Foreign national was first detained under security certificate in 2000. Foreign national was released under strict conditions after nearly seven years. Foreign national was named in second security certificate in 2008. In January 2013, some of foreign national’s conditions of release were repealed and others were softened considerably. No changes were made when matter was last considered in December 2013. Second security certificate was found to be reasonable around that time. Foreign national subsequently agreed to provide various passwords to authorities. Foreign national brought application for order repealing most release conditions. Application dismissed. Conditions of release were required and proportional to danger identified. Foreign national’s record regarding his most recent conditions of release had not been exemplary. Foreign national had breached his conditions of release by, inter alia, not giving proper notice of acquisition and use of telephone and fax services. Foreign national’s recent attitude, action, and behaviour were also indicative of unwillingness to collaborate and co-operate with supervisors. Foreign national’s conduct could give impression that he had something to hide. Fact that underlying proceedings were long and complex did not in itself support less strict conditions of release. Report from psychiatrist was given little weight due to inaccuracies. Foreign national’s proposed questions for certification were not certifiable.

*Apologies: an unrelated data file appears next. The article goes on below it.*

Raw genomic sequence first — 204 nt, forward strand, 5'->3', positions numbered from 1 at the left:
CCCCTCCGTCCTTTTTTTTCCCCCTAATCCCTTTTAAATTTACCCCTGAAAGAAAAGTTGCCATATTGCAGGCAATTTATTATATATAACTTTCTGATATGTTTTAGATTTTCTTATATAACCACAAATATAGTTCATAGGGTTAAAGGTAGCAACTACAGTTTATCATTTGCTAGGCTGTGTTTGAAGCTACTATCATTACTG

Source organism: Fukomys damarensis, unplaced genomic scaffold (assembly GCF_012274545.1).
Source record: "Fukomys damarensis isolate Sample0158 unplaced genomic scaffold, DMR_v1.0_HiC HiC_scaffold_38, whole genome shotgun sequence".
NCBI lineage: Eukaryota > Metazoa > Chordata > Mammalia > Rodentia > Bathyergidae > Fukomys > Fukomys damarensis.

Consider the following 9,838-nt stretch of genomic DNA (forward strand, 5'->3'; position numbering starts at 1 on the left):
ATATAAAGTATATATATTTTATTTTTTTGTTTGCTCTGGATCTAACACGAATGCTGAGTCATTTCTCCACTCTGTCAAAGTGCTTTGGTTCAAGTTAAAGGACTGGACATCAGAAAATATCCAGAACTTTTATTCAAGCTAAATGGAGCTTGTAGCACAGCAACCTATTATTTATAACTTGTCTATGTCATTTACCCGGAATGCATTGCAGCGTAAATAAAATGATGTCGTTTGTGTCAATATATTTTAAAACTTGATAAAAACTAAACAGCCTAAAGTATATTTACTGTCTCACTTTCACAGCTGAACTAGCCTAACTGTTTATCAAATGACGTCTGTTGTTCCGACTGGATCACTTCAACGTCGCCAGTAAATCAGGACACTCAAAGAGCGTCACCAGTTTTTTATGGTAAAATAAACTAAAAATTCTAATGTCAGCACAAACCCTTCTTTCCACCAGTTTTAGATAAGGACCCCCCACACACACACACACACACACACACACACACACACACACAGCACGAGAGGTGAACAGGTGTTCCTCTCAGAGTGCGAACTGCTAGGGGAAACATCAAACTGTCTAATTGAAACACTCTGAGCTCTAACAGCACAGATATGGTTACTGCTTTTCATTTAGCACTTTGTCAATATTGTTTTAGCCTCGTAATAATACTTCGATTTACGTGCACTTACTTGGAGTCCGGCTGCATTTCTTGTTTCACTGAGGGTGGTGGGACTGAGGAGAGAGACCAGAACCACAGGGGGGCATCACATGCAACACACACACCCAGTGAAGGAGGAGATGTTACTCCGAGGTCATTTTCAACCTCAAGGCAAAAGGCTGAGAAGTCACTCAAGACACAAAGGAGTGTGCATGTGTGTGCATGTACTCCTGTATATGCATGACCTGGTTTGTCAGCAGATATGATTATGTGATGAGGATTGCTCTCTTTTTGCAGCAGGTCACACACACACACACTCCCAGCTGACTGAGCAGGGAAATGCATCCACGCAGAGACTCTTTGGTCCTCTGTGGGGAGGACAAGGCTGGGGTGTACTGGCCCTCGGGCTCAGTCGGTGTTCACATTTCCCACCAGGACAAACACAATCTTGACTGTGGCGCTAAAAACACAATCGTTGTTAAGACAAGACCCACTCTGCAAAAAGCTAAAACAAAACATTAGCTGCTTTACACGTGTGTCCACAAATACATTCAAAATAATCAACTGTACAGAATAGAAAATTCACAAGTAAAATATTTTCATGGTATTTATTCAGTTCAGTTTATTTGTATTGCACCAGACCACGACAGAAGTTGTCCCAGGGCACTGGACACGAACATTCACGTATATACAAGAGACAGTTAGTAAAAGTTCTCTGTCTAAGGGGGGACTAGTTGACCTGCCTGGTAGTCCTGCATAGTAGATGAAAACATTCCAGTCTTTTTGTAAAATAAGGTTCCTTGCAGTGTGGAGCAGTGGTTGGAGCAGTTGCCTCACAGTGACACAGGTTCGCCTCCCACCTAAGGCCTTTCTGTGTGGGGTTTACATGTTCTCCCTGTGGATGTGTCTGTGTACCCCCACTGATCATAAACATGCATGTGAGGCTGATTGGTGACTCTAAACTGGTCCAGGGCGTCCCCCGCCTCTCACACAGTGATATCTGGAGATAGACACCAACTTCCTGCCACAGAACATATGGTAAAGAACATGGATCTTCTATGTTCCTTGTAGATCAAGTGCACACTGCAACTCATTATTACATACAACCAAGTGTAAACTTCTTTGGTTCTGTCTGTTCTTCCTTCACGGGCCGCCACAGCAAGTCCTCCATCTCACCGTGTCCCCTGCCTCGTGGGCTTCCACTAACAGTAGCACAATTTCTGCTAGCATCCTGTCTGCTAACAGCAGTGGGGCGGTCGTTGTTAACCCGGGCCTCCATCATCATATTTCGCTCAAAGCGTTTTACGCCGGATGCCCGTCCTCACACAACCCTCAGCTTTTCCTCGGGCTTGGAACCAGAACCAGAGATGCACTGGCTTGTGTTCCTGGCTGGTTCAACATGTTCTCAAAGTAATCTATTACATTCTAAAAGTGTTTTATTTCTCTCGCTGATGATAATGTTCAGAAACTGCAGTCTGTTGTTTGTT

Mahjoub, Re (Jul. 18, 2014, F.C., Simon Noel J., File No. DES-7-08) 244 A.C.W.S. (3d) 407.

Environmental Law


Failure to apply definition of hazardous recyclable material led to erroneous conclusion